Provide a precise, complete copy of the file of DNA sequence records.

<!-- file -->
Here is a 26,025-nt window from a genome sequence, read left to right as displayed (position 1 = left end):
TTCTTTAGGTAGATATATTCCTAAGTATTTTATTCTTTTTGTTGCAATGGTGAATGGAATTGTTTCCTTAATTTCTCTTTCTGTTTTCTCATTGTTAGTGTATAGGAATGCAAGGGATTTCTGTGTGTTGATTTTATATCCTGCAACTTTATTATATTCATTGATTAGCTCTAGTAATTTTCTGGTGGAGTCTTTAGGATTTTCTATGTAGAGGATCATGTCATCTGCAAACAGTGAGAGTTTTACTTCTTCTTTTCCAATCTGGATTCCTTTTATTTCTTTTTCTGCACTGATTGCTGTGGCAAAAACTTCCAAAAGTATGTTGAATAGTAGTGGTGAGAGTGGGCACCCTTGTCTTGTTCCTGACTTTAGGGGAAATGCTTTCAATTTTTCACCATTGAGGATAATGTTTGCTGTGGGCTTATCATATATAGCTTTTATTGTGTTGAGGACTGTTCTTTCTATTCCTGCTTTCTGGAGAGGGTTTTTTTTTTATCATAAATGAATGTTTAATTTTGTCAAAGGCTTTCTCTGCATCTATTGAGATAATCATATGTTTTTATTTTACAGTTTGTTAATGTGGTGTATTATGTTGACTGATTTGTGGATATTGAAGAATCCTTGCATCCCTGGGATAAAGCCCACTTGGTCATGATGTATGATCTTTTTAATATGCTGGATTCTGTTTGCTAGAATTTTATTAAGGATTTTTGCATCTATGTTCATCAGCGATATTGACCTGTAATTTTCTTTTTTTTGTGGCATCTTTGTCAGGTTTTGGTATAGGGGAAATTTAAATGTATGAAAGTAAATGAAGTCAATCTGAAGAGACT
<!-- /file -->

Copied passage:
Here is a 26,025-nt window from a genome sequence, read left to right as displayed (position 1 = left end):
TTCTTTAGGTAGATATATTCCTAAGTATTTTATTCTTTTTGTTGCAATGGTGAATGGAATTGTTTCCTTAATTTCTCTTTCTGTTTTCTCATTGTTAGTGTATAGGAATGCAAGGGATTTCTGTGTGTTGATTTTATATCCTGCAACTTTATTATATTCATTGATTAGCTCTAGTAATTTTCTGGTGGAGTCTTTAGGATTTTCTATGTAGAGGATCATGTCATCTGCAAACAGTGAGAGTTTTACTTCTTCTTTTCCAATCTGGATTCCTTTTATTTCTTTTTCTGCACTGATTGCTGTGGCAAAAACTTCCAAAAGTATGTTGAATAGTAGTGGTGAGAGTGGGCACCCTTGTCTTGTTCCTGACTTTAGGGGAAATGCTTTCAATTTTTCACCATTGAGGATAATGTTTGCTGTGGGCTTATCATATATAGCTTTTATTGTGTTGAGGACTGTTCTTTCTATTCCTGCTTTCTGGAGAGGGTTTTTTTTTTATCATAAATGAATGTTTAATTTTGTCAAAGGCTTTCTCTGCATCTATTGAGATAATCATATGTTTTTATTTTACAGTTTGTTAATGTGGTGTATTATGTTGACTGATTTGTGGATATTGAAGAATCCTTGCATCCCTGGGATAAAGCCCACTTGGTCATGATGTATGATCTTTTTAATATGCTGGATTCTGTTTGCTAGAATTTTATTAAGGATTTTTGCATCTATGTTCATCAGCGATATTGACCTGTAATTTTCTTTTTTTTGTGGCATCTTTGTCAGGTTTTGGTATAGGGGAAATTTAAATGTATGAAAGTAAATGAAGTCAATCTGAAGAGACT